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  • Mine Workers and Mine Health and Safety

    This topic area focuses on the effectiveness of interventions aimed at reducing or preventing mine worker injury, illness, disability, exposure to hazards, and death. It includes interventions implemented in the United States, as well as countries with identified in collaboration with MSHA as being similar to the United States in the scope of industry, technological advancements, and safety practices (currently, the review includes studies of interventions implemented in Australia, Canada, Poland, South Africa, and Sweden). For each study in the review, CLEAR assesses the quality of the causal evidence and summarizes its approach, findings, and the intervention examined.

    Additionally, CLEAR created an annotated bibliography that includes 17 studies of interventions that are designed to improve overall mine safety and prevent fatalities and illnesses among mine workers, but that could not be evaluated according to CLEAR Causal Evidence Guidelines due to the study designs.

    Status: Literature reviewed in this topic area currently covers 2008 - 2019.

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CLEAR searches the existing literature for research relevant to this topic area's focus. Browse the most recently reviewed research below.

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Displaying 11 - 13 of 13

CLEAR Icon Key

Below is a key for icons used to indicate important details about a study, such as its type, evidence rating, and outcome findings.

  • High Causal Evidence

    High Causal Evidence Icon

    Strong evidence the effects are caused by the examined intervention.

  • Moderate Causal Evidence

    Moderate Causal Evidence Icon

    Evidence that the effects are caused to some degree by the examined intervention.

  • Low Causal Evidence

    Low Causal Evidence Icon

    Little evidence that the effects are caused by the examined intervention.

  • Causal Impact Analysis

    Causal Analysis (No Rating) Icon

    Uses quantitative methods to assess the effectiveness of a program, policy, or intervention.

  • Descriptive Analysis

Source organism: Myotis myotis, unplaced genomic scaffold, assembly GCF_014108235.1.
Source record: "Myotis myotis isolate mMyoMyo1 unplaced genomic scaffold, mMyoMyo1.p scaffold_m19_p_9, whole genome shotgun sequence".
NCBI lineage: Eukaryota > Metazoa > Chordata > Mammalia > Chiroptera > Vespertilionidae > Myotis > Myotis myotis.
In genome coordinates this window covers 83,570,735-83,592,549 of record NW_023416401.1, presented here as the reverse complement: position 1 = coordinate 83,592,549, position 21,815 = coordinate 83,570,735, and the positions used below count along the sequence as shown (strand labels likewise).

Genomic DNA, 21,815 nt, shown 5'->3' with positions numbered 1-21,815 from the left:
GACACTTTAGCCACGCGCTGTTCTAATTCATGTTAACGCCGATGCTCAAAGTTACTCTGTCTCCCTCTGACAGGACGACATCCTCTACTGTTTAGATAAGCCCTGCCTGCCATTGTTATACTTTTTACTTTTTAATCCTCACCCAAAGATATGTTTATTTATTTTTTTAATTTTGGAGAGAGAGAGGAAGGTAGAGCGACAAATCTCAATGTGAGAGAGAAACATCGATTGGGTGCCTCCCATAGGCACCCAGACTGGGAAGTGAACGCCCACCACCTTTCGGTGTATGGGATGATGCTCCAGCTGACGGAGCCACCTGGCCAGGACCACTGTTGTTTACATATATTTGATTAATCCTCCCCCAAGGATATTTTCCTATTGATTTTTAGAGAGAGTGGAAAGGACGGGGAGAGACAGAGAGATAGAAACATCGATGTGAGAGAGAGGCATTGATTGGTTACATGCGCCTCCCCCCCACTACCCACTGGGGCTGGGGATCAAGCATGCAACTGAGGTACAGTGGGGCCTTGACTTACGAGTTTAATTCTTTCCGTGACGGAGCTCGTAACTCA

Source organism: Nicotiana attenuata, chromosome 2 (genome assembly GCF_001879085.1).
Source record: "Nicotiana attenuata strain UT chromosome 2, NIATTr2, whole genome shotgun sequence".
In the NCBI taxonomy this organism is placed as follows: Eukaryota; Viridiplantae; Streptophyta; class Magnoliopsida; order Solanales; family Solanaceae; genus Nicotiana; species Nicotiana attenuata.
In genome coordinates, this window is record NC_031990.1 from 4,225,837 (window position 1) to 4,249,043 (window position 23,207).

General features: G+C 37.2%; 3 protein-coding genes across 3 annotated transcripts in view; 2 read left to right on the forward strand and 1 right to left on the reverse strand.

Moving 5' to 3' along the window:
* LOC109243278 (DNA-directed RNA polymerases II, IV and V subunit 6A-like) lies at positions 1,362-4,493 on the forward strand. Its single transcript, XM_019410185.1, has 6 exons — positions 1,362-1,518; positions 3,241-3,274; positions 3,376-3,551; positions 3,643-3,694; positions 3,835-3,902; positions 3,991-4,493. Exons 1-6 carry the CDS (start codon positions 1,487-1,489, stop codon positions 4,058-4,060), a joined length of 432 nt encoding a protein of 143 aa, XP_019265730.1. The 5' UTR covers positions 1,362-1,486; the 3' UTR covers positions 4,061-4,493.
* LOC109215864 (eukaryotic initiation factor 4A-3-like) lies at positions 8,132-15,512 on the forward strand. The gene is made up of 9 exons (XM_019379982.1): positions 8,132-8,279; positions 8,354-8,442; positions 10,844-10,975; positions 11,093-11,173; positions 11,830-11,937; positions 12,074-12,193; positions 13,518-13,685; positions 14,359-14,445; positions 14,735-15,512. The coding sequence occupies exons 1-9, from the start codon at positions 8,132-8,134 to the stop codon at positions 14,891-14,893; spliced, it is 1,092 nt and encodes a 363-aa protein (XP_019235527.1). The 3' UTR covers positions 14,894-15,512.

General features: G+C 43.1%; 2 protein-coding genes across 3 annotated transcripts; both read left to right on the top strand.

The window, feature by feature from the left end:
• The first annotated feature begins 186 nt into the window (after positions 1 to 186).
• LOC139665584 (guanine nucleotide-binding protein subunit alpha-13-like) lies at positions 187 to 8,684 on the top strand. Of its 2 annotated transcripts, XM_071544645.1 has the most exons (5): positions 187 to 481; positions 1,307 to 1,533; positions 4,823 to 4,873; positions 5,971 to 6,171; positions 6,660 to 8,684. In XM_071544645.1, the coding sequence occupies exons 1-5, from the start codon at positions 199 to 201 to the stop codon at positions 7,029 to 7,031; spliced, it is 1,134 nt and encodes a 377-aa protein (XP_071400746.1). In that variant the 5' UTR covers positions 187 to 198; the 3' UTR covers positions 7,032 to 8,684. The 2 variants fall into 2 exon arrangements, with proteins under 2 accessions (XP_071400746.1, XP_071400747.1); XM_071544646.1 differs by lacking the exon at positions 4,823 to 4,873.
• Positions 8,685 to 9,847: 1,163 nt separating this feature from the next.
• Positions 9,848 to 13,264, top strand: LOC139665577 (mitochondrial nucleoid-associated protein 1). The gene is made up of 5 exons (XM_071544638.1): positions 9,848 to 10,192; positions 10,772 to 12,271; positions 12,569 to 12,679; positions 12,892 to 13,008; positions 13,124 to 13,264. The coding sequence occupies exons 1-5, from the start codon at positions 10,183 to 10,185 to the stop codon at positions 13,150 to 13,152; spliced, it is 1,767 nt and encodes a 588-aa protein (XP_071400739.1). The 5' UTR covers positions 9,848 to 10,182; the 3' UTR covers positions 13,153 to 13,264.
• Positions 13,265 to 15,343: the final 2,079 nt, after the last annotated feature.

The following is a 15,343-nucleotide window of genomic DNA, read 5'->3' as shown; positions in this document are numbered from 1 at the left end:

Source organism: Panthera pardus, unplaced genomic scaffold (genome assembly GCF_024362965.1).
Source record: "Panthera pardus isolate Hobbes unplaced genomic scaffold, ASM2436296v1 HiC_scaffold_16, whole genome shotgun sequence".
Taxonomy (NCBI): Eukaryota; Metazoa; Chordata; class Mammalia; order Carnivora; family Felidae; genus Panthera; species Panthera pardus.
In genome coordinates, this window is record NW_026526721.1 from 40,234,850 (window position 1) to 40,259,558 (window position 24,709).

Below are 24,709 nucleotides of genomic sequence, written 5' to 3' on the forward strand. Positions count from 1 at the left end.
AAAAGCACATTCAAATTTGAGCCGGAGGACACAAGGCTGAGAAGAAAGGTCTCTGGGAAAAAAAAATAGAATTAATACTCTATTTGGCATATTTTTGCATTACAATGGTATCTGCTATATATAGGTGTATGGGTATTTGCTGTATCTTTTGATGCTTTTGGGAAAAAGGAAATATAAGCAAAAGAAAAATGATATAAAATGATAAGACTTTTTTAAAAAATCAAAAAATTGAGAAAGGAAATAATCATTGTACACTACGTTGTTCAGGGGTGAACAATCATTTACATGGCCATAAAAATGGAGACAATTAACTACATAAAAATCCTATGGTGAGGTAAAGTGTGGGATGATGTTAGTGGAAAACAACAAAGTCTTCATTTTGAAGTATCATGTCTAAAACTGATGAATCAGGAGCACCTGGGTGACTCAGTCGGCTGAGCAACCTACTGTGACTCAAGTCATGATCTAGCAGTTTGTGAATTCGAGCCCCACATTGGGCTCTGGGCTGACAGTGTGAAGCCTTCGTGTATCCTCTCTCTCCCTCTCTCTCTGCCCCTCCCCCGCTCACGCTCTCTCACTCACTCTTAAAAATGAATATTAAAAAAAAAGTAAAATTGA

Descriptive Analysis Icon

    Describes a program, policy, or intervention using qualitative or quantitative methods.

  • Implementation Analysis

    Implementation Analysis Icon

    Examines the implementation of a program, policy, or intervention.

  • Favorable

    The study found at least one favorable impact in the outcome domain, and no unfavorable impacts.

    The study found at least one favorable impact in the outcome domain, and no unfavorable impacts.

  • Mixed

    The study found some favorable and some unfavorable impacts in the outcome domain.

    The study found some favorable and some unfavorable impacts in the outcome domain.

  • None

    The study found no statistically significant impacts in the outcome domain.

    The study found no statistically significant impacts in the outcome domain.

  • Unfavorable

    The study found no statistically significant impacts in the outcome domain.

    The study found at least one unfavorable impact in the outcome domain, and no favorable impacts.

  • Not applicable

    Not applicable because no outcomes were examined in the outcome domain.

    Not applicable because no outcomes were examined in the outcome domain.

  • Favorable - low evidence

    The study found at least one favorable impact in the outcome domain, and no unfavorable impacts. The study received a low causal evidence ratings so these findings should be interpreted with caution.

  • Mixed - low evidence

    The study found some favorable and some unfavorable impacts in the outcome domain. The study received a low causal evidence ratings so these findings should be interpreted with caution.

  • None - low evidence

    The study found no statistically significant impacts in the outcome domain. The study received a low causal evidence ratings so these findings should be interpreted with caution.

  • Unfavorable - low evidence

    The study found at least one unfavorable impact in the outcome domain, and no favorable impacts. The study received a low causal evidence ratings so these findings should be interpreted with caution.